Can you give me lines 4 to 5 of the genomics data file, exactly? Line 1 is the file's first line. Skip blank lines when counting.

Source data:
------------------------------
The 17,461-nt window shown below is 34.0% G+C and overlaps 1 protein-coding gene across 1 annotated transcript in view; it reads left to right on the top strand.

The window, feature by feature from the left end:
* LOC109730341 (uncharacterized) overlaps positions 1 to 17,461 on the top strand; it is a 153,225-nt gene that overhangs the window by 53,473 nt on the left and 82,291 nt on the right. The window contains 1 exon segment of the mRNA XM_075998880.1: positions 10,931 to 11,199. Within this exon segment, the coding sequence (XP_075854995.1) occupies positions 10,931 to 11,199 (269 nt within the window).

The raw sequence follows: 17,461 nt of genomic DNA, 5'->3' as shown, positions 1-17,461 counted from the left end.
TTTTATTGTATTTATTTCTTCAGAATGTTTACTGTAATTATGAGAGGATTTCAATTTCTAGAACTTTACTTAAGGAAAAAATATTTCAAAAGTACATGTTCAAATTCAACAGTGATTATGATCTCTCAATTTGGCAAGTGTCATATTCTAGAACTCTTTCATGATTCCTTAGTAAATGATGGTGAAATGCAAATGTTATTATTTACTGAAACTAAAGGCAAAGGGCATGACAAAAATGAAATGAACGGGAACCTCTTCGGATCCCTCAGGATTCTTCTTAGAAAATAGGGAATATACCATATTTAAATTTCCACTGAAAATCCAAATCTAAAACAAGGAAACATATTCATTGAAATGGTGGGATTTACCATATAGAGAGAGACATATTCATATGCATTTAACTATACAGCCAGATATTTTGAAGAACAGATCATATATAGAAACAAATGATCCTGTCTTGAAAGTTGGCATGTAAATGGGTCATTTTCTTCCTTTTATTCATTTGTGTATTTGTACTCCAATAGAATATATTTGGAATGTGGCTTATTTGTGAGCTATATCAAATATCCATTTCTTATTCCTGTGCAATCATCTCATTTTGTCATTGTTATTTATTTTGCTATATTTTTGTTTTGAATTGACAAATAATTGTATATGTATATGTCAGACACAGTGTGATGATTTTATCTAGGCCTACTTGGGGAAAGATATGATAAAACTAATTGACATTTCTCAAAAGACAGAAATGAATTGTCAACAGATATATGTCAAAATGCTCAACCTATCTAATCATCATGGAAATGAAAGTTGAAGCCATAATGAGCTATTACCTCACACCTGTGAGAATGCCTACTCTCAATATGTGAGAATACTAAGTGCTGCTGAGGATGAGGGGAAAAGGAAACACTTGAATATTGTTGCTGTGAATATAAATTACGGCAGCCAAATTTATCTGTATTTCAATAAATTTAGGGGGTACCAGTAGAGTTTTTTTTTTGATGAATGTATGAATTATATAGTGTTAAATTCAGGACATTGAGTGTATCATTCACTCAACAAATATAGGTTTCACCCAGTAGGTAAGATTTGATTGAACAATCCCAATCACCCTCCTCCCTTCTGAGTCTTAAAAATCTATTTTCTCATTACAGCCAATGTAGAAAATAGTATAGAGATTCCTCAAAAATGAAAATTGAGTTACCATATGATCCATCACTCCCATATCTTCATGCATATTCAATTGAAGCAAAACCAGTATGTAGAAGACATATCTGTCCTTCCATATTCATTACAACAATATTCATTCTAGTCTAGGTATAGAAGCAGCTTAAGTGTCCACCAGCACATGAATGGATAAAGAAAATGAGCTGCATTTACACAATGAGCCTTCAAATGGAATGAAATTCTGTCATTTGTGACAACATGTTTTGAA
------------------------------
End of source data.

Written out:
The raw sequence follows: 17,461 nt of genomic DNA, 5'->3' as shown, positions 1-17,461 counted from the left end.
TTTTATTGTATTTATTTCTTCAGAATGTTTACTGTAATTATGAGAGGATTTCAATTTCTAGAACTTTACTTAAGGAAAAAATATTTCAAAAGTACATGTTCAAATTCAACAGTGATTATGATCTCTCAATTTGGCAAGTGTCATATTCTAGAACTCTTTCATGATTCCTTAGTAAATGATGGTGAAATGCAAATGTTATTATTTACTGAAACTAAAGGCAAAGGGCATGACAAAAATGAAATGAACGGGAACCTCTTCGGATCCCTCAGGATTCTTCTTAGAAAATAGGGAATATACCATATTTAAATTTCCACTGAAAATCCAAATCTAAAACAAGGAAACATATTCATTGAAATGGTGGGATTTACCATATAGAGAGAGACATATTCATATGCATTTAACTATACAGCCAGATATTTTGAAGAACAGATCATATATAGAAACAAATGATCCTGTCTTGAAAGTTGGCATGTAAATGGGTCATTTTCTTCCTTTTATTCATTTGTGTATTTGTACTCCAATAGAATATATTTGGAATGTGGCTTATTTGTGAGCTATATCAAATATCCATTTCTTATTCCTGTGCAATCATCTCATTTTGTCATTGTTATTTATTTTGCTATATTTTTGTTTTGAATTGACAAATAATTGTATATGTATATGTCAGACACAGTGTGATGATTTTATCTAGGCCTACTTGGGGAAAGATATGATAAAACTAATTGACATTTCTCAAAAGACAGAAATGAATTGTCAACAGATATATGTCAAAATGCTCAACCTATCTAATCATCATGGAAATGAAAGTTGAAGCCATAATGAGCTATTACCTCACACCTGTGAGAATGCCTACTCTCAATATGTGAGAATACTAAGTGCTGCTGAGGATGAGGGGAAAAGGAAACACTTGAATATTGTTGCTGTGAATATAAATTACGGCAGCCAAATTTATCTGTATTTCAATAAATTTAGGGGGTACCAGTAGAGTTTTTTTTTTGATGAATGTATGAATTATATAGTGTTAAATTCAGGACATTGAGTGTATCATTCACTCAACAAATATAGGTTTCACCCAGTAGGTAAGATTTGATTGAACAATCCCAATCACCCTCCTCCCTTCTGAGTCTTAAAAATCTATTTTCTCATTACAGCCAATGTAGAAAATAGTATAGAGATTCCTCAAAAATGAAAATTGAGTTACCATATGATCCATCACTCCCATATCTTCATGCATATTCAATTGAAGCAAAACCAGTATGTAGAAGACATATCTGTCCTTCCATATTCATTACAACAATATTCATTCTAGTCTAGGTATAGAAGCAGCTTAAGTGTCCACCAGCACATGAATGGATAAAGAAAATGAGCTGCATTTACACAATGAGCCTTCAAATGGAATGAAATTCTGTCATTTGTGACAACATGTTTTGAA